This is the seventh in an exclusive series of 50 articles, one published each day until July 20, exploring the 50th anniversary of the first-ever Moon landing. You can check out 50 Days to the Moon here every day.
Cigarettes show up in unlikely–and occasionally unsettling–places in the race to the Moon.
People making critical pieces of spaceship equipment smoked.
People running Moon missions smoked.
The country smoked.
At the press conference where the Mercury 7 astronauts were introduced–America’s first-ever astronauts–on April 9, 1959, three of the seven astronauts smoked on stage during their introductions to the nation (Deke Slayton, Alan Shepard, and Wally Schirra). Also smoking on stage, during the press conference: Brig. General Donald Flickinger, the Stanford-educated flight surgeon who was one of the people in charge of picking the astronauts. The third question from a reporter, in fact, was a half-joking inquiry about it. “I notice that three of you are smoking,” he said, “and I wonder what are you going to do for cigarettes when you get up in the capsule?”
In the 1960s, when there were almost no restrictions on where people could smoke, smoking was not an idle habit. Pilots smoked in the cockpit while flying, and doctors smoked making rounds in hospitals. The typical smoker was going through 29 cigarettes a day (a pack and a half), a cigarette every 35 minutes while they were awake.
Thomas Kelly, the chief engineer at Grumman for the design and construction of the lunar module, routinely visited the factories of companies supplying parts for the Moon lander. In 1966, he was particularly appalled by what he found at Eagle Picher, the Joplin, Missouri, company that manufactured the batteries that provided all the electrical power for the lunar module while it was flying to the Moon. The lunar modules themselves were assembled in clean-room conditions, with everyone who touched the Lunar Modules wearing coveralls, hairnets, and gloves. At the battery factory, as he recounts in his memoir Moon Lander, Kelly found an un-air-conditioned building, with its windows open and its workforce smoking as they assembled the batteries. “One muscular fellow caught my eye particularly. He was wearing a soiled undershirt and had a cigarette dangling from his lips. As I watched incredulously, the ash on his cigarette grew longer as he peered over the open (battery) case into which he had just placed a plate assembly, until it finally broke off and fell inside.” Kelly was so furious, he ordered a Grumman quality-control inspector assigned permanently to the Eagle Picher factory.
Gene Kranz, the legendary flight director who was in charge in Houston during the first Moon landing, made clear that cigarettes were part of the texture of Mission Control during the Apollo mission and part of the ritual of spaceflight. In his memoir, Failure Is Not An Option, Kranz describes entering Mission Control for his shift on July 20, 1969, when he would direct the first Moon landing: “The room smells of cigarettes, with an overlay of pizza, stale sandwiches, full wastebaskets, and coffee that has burned onto the hot plates.” Just before the actual flight from lunar orbit to the Moon, Kranz locks all the doors to Mission Control, so no staff can leave or enter during that critical period. As they wait for the spaceship to come around from the far side of the Moon, Kranz writes, “We count the minutes to (radio) acquisition and I light up another Kent, inhale deeply, and say a prayer.” Pictures of Mission Control during the Apollo era show large, overflowing ashtrays right on the computer consoles.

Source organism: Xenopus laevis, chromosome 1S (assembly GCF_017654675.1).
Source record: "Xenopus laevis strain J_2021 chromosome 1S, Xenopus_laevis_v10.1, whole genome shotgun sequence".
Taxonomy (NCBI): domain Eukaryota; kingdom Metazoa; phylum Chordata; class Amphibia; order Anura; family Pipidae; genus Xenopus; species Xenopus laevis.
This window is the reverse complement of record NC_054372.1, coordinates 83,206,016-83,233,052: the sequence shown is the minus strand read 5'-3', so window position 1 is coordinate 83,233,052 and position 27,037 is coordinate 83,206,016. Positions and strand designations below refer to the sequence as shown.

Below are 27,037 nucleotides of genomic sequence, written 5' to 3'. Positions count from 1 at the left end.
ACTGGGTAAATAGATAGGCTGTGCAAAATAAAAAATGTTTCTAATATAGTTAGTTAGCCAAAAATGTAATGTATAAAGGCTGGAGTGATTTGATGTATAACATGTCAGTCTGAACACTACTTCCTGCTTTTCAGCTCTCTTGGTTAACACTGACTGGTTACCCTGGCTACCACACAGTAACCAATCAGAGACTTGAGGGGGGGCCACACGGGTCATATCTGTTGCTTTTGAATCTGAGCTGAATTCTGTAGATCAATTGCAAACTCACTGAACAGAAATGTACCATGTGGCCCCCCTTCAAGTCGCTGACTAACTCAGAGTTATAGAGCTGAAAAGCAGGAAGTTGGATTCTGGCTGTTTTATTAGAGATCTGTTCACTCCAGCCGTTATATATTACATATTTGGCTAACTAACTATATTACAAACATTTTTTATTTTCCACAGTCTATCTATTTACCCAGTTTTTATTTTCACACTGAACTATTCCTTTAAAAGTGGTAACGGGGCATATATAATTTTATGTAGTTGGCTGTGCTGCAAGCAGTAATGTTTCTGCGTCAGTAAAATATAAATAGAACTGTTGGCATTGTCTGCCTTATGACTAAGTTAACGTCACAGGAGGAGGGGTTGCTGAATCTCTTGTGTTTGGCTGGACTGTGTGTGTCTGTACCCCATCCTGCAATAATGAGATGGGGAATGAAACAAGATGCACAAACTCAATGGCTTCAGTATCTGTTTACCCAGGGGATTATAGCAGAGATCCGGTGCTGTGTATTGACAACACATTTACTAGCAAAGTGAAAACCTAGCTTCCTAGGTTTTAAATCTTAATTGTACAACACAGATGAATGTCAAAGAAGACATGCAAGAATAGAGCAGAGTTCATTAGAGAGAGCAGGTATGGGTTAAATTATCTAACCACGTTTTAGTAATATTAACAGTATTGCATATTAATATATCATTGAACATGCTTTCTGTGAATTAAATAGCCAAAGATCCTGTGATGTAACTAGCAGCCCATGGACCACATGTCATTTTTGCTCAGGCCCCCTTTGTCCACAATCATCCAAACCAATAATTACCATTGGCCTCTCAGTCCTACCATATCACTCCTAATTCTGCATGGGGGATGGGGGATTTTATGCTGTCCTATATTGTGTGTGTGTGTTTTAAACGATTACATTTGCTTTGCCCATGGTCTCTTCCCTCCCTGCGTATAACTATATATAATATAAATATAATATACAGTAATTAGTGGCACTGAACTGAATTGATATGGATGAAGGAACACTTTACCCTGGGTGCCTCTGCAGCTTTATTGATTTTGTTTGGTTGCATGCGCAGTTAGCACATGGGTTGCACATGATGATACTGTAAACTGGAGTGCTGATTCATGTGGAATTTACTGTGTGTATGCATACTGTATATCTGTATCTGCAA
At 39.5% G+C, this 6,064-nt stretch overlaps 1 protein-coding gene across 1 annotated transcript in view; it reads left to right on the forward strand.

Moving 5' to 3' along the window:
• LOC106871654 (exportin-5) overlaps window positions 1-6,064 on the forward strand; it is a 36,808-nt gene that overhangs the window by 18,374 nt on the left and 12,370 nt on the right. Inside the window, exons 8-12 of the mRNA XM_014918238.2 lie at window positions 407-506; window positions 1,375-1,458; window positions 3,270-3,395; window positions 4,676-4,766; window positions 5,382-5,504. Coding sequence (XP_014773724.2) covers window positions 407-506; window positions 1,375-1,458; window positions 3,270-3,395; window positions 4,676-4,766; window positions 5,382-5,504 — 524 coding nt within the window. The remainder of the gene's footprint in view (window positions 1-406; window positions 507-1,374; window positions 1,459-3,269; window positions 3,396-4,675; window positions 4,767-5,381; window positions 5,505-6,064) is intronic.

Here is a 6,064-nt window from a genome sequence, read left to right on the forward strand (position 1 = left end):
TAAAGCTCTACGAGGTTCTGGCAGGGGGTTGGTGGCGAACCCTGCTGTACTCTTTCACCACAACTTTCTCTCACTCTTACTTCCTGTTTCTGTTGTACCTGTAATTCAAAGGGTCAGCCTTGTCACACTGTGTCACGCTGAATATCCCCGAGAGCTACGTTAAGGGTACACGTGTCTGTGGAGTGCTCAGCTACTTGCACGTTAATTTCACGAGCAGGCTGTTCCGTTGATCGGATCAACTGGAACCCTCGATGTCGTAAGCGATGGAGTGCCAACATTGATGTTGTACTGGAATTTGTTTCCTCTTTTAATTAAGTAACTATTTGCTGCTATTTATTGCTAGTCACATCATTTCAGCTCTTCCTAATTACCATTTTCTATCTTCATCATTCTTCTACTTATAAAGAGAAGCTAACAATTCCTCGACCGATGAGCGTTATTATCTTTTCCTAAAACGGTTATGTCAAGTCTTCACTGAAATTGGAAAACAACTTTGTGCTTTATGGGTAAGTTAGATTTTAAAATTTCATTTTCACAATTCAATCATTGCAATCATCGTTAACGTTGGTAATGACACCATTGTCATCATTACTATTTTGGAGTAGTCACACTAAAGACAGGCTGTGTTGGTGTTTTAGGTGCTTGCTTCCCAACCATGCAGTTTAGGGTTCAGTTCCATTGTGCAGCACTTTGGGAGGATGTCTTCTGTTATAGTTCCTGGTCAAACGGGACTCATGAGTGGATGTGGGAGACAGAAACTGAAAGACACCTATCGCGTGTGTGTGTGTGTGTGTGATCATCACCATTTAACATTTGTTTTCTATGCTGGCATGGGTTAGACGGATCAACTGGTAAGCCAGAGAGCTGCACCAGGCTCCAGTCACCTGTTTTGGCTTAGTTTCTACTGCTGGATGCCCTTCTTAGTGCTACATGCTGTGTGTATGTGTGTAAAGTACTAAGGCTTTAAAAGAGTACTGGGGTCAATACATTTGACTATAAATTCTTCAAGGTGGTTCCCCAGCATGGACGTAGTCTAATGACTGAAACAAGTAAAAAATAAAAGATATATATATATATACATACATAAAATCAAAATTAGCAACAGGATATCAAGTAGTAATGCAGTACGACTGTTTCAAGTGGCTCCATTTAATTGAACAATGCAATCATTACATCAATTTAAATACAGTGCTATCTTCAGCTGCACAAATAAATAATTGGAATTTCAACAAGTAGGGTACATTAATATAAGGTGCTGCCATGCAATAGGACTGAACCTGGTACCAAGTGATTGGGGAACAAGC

According to Dee O’Hara, the nurse assigned by NASA to the medical care of the early astronauts, space agency officials asked them not to smoke in public, where they might be photographed with cigarettes. Especially as the Gemini and Apollo flights extended space travel to days-long missions, some of the astronauts quit, if only to avoid being miserable while smokeless in space for days. Wally Schirra, one of those photographed smoking at the Mercury 7 press conference, quit before flying on Apollo 7 in October 1968, a mission he commanded, which lasted 11 days.
But not all of them did. Al Worden was the command module pilot of Apollo 15. A few weeks after the mission, he wrote an essay for the New York Times about what it was like to orbit the Moon, alone, while his fellow crew members explored the surface for three days. The picture that ran with the essay shows Worden at his dining room table with his 13-year-old daughter, Merrill.
In his left hand, a cigarette.
Ronald Evans was the command module pilot for Apollo 17, the last Moon landing mission. His crewmate, Gene Cernan, in Cernan’s memoir The Last Man on the Moon, says Evans “smoked the last cigarette he would have for two weeks” while the astronauts were putting on their spacesuits before boarding the Saturn V rocket for launch. When Apollo 17 splashed down in the Pacific, Cernan writes, “one of the first things (Ron did) was bum a cigarette from a sailor.”
Charles Fishman, who has written for Fast Company since its inception, has spent the last four years researching and writing One Giant Leap, a book about how it took 400,000 people, 20,000 companies, and one federal government to get 27 people to the Moon. (You can preorder it here.)
For each of the next 50 days, we’ll be posting a new story from Fishman–one you’ve likely never heard before–about the first effort to get to the Moon that illuminates both the historical effort and the current ones. New posts will appear here daily as well as be distributed via Fast Company’s social media. (Follow along at #50DaysToTheMoon).